Traveller Eviction is a legal procedure where you, as a traveller, have been told that you are not permitted to stay in a particular country due to reasons such as: being an illegal immigrant, or you have outstanding visa charges. When told you are not allowed to stay in a country, it can be difficult to appeal against this decision, let alone to make sure your possessions are protected. However, Traveller Eviction is an option that is open to you. An experienced traveller eviction agency will be able to assist you with the relevant application forms and give you legal advice, so that you can learn your legal rights and choose the best solution for you. There are three types of traveller evictions, and they are as follows: Private Owner Eviction, Tourist Eviction, and Security Occupation Eviction.
Private Owner Eviction: If you have purchased private property on the date of your stay, that property can be revoked by an Act of Parliament called the Travel Promotion Act. Upon purchase of the property, an Act of Parliament is passed which makes it mandatory for the occupier (you) to leave the property after six months. For example, if you buy a holiday home in Spain, and two months later, receive a letter telling you that Spain has passed an Act forbidding entry into Spanish soil, then within six months you must leave the property and cannot return. If you receive a letter informing you that a court hearing is about to be held regarding your trespassers, then as per the Act you must attend the court hearing. Traveller Eviction lawyers from an experienced enforcement company are experienced at dealing with situations like these and can help you keep your property intact.
Tourist Eviction: If you are staying in non-boarding camps, unauthorised camps, or squats, then you can apply to have a Court Order made against the owners of the properties. The Court will issue an OBE that is valid in all countries of the EU including Spain. The Court will also make the owners aware of their obligations under the common law eviction laws of each country and will ask them to leave the structures immediately. However, there is usually a time period of three years during which the travellers and squatters are allowed to stay in the campsite.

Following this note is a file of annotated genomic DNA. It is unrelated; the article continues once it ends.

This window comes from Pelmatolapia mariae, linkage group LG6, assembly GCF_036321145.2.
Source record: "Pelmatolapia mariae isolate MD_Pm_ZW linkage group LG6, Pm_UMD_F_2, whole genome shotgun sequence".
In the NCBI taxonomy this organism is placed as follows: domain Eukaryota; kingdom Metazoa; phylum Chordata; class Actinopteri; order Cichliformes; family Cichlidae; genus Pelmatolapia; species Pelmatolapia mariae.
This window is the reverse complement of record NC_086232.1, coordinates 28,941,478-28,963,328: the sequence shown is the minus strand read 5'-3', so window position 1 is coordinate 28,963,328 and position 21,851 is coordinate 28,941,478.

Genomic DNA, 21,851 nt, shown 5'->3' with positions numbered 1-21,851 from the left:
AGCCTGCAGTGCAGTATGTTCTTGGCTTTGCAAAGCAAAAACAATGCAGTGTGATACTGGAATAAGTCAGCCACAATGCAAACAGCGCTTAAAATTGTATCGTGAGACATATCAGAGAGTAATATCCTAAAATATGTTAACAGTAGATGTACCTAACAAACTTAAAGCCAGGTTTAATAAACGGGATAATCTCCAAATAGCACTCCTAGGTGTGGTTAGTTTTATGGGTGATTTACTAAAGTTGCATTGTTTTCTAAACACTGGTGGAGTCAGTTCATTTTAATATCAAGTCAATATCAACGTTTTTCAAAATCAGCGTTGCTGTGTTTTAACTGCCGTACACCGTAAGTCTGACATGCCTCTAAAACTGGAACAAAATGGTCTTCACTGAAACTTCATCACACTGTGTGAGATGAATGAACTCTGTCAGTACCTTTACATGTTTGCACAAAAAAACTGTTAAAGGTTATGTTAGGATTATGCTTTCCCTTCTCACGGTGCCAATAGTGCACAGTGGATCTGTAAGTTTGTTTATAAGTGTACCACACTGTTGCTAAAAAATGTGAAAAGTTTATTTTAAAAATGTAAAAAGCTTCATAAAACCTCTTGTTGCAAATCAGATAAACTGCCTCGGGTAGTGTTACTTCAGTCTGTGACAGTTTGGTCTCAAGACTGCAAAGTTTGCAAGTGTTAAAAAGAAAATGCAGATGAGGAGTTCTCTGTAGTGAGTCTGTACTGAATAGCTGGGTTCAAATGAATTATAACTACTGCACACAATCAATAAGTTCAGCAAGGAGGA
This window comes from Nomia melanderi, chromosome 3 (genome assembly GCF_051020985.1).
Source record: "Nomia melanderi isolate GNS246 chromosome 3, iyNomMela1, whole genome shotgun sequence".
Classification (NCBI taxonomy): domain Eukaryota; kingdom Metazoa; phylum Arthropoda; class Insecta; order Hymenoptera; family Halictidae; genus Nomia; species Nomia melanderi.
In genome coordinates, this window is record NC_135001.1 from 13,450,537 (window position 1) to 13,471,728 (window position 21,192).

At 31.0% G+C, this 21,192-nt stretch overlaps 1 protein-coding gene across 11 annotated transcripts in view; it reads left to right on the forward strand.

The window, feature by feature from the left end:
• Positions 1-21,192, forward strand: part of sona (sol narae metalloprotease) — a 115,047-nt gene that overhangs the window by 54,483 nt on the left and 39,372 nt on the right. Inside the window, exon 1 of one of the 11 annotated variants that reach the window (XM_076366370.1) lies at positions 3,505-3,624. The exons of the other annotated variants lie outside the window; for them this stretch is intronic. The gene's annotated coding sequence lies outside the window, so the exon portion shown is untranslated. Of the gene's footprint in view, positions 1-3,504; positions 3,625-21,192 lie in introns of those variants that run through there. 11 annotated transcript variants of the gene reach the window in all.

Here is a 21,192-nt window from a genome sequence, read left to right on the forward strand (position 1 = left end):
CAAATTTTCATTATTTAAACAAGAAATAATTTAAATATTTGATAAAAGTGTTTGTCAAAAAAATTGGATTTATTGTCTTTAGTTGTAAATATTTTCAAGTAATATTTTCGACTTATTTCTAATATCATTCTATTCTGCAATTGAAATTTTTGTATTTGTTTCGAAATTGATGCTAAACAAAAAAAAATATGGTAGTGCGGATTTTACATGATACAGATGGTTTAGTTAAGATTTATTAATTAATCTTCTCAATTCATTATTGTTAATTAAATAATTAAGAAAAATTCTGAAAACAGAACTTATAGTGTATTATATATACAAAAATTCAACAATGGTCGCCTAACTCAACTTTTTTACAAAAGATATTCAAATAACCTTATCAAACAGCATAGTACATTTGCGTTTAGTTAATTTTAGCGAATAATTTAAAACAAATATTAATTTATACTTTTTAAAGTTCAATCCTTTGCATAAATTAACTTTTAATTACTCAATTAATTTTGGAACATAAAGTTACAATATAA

There are some differences between tourist and traveller eviction cases. In the case of a tourist OBE, there is no need for a court order; the local police or the designated representatives from the Spain tourism agency (AFE) will deal with any issues that arise. Similarly, travellers do not need a court order to evict them because they are outside of the country. However, travellers are not excluded from the right of lodging a complaint in Spain with the accredited representatives of the Spanish government who can deal with the situation legally. All accredited Spanish authorities are expected to respect their human rights obligations and will help identify individuals who have entered Spain illegally.
Spain’s landlord organisations are fully responsible for the control of properties. They are required to carry out adequate investigations into the possibility of a tourist or traveller being living in any property they manage. If such investigations reveal such facts, the landlord will inform the relevant authorities and the law enforcement agencies in a prompt manner. If this action fails to solve the problem or there is insufficient evidence to justify a traveller eviction, the case will be turned over to the Spanish law enforcement authorities, who will carry out the necessary action against the trespassers. Landlords are also obliged to inform their tenants in writing of their rights to remove foreigners, including their right to remain in the property until the case has been settled.
The process of traveller eviction takes place in three phases. The first phase is the identification and registration of the trespassers. The second phase consists of the carrying out of necessary investigations to determine if the trespassers should be expelled from the property. Finally, the travellers’ property can be taken back by the squatters upon completion of the legal procedures.